Thurs. [29 Nov. 1951]

Dear Jack:

Three phone-calls naught availing, herewith a brief reply to yours of the 26th.

I appreciate your remarks, which do not surprise me greatly. The ending gave me trouble and raised doubts of my own. I agree it needs more work though I am dubious about a 'recap.' What it needs is a stirring coda of some sort to bring the thing to a crashing finale. I am not so sure that the other parts are so bad as you suggest, though the 'omelette' is probably a bit overdone. I'll see what I can do.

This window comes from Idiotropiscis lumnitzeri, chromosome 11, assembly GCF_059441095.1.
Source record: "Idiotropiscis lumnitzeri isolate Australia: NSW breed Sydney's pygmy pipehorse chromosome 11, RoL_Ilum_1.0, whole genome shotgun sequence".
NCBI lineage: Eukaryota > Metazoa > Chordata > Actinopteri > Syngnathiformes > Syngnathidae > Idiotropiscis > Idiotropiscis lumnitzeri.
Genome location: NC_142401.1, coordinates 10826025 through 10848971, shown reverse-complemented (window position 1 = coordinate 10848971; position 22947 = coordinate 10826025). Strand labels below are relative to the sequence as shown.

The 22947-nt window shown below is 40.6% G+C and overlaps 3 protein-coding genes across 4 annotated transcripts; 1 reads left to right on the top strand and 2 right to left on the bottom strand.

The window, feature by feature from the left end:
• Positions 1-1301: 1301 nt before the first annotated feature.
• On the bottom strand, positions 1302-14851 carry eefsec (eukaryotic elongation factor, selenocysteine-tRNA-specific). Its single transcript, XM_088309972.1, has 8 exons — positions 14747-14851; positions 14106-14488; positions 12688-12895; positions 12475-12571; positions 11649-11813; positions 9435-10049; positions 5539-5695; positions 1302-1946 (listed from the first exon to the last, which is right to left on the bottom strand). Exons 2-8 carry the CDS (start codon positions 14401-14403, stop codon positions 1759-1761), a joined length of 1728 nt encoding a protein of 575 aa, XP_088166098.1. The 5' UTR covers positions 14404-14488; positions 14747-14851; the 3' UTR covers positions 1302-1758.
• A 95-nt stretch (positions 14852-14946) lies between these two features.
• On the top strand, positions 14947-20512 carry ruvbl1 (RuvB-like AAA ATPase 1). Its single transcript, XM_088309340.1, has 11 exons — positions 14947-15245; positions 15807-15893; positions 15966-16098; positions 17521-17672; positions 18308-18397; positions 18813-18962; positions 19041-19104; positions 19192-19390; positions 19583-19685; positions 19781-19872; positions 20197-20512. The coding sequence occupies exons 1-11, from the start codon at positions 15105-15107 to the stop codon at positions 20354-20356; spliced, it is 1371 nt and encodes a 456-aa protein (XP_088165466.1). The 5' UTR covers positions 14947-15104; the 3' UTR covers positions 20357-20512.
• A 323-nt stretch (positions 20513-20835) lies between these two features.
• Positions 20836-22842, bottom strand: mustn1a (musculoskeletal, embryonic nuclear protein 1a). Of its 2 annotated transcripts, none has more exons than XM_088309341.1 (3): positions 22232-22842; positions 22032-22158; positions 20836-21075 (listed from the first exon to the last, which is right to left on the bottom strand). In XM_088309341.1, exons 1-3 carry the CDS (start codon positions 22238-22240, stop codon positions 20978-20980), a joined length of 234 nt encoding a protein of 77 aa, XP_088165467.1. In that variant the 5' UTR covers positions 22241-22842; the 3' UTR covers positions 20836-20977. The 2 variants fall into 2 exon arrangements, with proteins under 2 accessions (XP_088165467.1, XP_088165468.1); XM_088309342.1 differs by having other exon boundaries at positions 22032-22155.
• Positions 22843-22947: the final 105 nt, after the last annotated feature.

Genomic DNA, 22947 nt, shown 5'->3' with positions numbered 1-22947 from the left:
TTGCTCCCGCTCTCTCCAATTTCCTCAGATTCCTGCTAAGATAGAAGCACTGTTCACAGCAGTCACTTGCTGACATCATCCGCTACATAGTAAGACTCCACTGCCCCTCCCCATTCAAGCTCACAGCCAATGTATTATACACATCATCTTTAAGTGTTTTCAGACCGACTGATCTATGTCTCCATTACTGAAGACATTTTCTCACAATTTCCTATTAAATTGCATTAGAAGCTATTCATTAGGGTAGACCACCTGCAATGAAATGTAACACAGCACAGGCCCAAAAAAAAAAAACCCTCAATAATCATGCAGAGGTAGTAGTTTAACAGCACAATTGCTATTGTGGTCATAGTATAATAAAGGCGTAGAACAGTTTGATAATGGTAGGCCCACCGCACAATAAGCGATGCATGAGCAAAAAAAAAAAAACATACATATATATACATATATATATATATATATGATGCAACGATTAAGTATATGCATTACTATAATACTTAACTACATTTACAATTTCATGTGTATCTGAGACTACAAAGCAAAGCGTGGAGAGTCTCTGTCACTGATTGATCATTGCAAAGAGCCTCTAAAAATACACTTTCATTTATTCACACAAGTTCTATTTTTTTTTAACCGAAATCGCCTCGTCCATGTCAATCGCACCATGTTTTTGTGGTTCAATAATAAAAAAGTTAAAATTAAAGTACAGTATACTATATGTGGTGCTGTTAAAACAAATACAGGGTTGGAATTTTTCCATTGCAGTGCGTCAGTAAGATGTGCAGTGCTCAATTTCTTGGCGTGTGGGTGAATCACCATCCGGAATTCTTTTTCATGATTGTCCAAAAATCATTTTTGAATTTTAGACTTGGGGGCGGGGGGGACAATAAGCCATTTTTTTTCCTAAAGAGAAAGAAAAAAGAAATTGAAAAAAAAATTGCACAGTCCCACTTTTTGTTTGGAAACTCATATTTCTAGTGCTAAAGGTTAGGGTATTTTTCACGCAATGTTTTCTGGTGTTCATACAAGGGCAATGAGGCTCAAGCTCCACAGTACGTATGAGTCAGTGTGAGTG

Ned Pratt

yours of the 26th
Gray had written him about his readers' reports on Towards the Last Spike. All agreed that the poem's ending – originally at line 1594 – was 'something of an anticlimax.' They also felt that 'the Lady of British Columbia' lines (in which Sir John A. Macdonald woos British Columbia as if she were a coquettish woman) and an incident involving Edward Blake, in which Pratt made use of a rather graceless 'omelette' metaphor, were below his usual level. He agreed to delete the 'omelette' but not 'the Lady' section. And he did write thirty-one new lines to end the poem.